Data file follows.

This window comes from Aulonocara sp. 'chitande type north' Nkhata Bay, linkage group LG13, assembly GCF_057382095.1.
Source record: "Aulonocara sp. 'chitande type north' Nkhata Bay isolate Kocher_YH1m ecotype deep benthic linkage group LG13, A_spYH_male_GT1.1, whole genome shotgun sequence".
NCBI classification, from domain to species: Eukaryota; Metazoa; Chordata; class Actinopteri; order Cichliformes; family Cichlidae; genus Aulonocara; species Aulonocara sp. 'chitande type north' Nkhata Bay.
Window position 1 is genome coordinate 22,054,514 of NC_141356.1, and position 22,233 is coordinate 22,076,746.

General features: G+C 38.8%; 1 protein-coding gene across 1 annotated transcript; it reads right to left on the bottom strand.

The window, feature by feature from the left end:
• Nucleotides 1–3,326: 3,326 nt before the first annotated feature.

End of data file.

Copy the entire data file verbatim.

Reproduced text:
This window comes from Aulonocara sp. 'chitande type north' Nkhata Bay, linkage group LG13, assembly GCF_057382095.1.
Source record: "Aulonocara sp. 'chitande type north' Nkhata Bay isolate Kocher_YH1m ecotype deep benthic linkage group LG13, A_spYH_male_GT1.1, whole genome shotgun sequence".
NCBI classification, from domain to species: Eukaryota; Metazoa; Chordata; class Actinopteri; order Cichliformes; family Cichlidae; genus Aulonocara; species Aulonocara sp. 'chitande type north' Nkhata Bay.
Window position 1 is genome coordinate 22,054,514 of NC_141356.1, and position 22,233 is coordinate 22,076,746.

General features: G+C 38.8%; 1 protein-coding gene across 1 annotated transcript; it reads right to left on the bottom strand.

The window, feature by feature from the left end:
• Nucleotides 1–3,326: 3,326 nt before the first annotated feature.